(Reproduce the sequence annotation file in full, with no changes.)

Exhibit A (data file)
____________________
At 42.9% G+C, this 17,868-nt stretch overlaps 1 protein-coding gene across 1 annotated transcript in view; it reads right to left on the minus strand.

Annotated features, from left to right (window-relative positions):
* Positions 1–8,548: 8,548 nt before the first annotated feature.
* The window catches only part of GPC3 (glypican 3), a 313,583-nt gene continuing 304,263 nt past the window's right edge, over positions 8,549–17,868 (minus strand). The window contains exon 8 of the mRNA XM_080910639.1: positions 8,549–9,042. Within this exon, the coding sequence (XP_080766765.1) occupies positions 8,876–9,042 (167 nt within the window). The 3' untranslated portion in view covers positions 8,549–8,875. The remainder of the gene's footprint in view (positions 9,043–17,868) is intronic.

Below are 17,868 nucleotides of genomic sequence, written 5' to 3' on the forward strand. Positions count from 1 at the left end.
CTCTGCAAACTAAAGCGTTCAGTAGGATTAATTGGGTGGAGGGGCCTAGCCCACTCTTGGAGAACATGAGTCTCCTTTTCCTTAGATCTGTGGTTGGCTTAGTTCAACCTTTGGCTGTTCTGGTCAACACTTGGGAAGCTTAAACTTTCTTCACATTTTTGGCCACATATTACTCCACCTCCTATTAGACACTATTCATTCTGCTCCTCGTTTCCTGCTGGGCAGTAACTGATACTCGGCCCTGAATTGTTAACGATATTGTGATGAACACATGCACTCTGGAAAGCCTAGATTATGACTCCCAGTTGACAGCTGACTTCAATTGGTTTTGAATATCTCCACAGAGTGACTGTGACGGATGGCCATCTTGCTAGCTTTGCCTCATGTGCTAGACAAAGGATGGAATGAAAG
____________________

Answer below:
At 42.9% G+C, this 17,868-nt stretch overlaps 1 protein-coding gene across 1 annotated transcript in view; it reads right to left on the minus strand.

Annotated features, from left to right (window-relative positions):
* Positions 1–8,548: 8,548 nt before the first annotated feature.
* The window catches only part of GPC3 (glypican 3), a 313,583-nt gene continuing 304,263 nt past the window's right edge, over positions 8,549–17,868 (minus strand). The window contains exon 8 of the mRNA XM_080910639.1: positions 8,549–9,042. Within this exon, the coding sequence (XP_080766765.1) occupies positions 8,876–9,042 (167 nt within the window). The 3' untranslated portion in view covers positions 8,549–8,875. The remainder of the gene's footprint in view (positions 9,043–17,868) is intronic.

Below are 17,868 nucleotides of genomic sequence, written 5' to 3' on the forward strand. Positions count from 1 at the left end.
CTCTGCAAACTAAAGCGTTCAGTAGGATTAATTGGGTGGAGGGGCCTAGCCCACTCTTGGAGAACATGAGTCTCCTTTTCCTTAGATCTGTGGTTGGCTTAGTTCAACCTTTGGCTGTTCTGGTCAACACTTGGGAAGCTTAAACTTTCTTCACATTTTTGGCCACATATTACTCCACCTCCTATTAGACACTATTCATTCTGCTCCTCGTTTCCTGCTGGGCAGTAACTGATACTCGGCCCTGAATTGTTAACGATATTGTGATGAACACATGCACTCTGGAAAGCCTAGATTATGACTCCCAGTTGACAGCTGACTTCAATTGGTTTTGAATATCTCCACAGAGTGACTGTGACGGATGGCCATCTTGCTAGCTTTGCCTCATGTGCTAGACAAAGGATGGAATGAAAG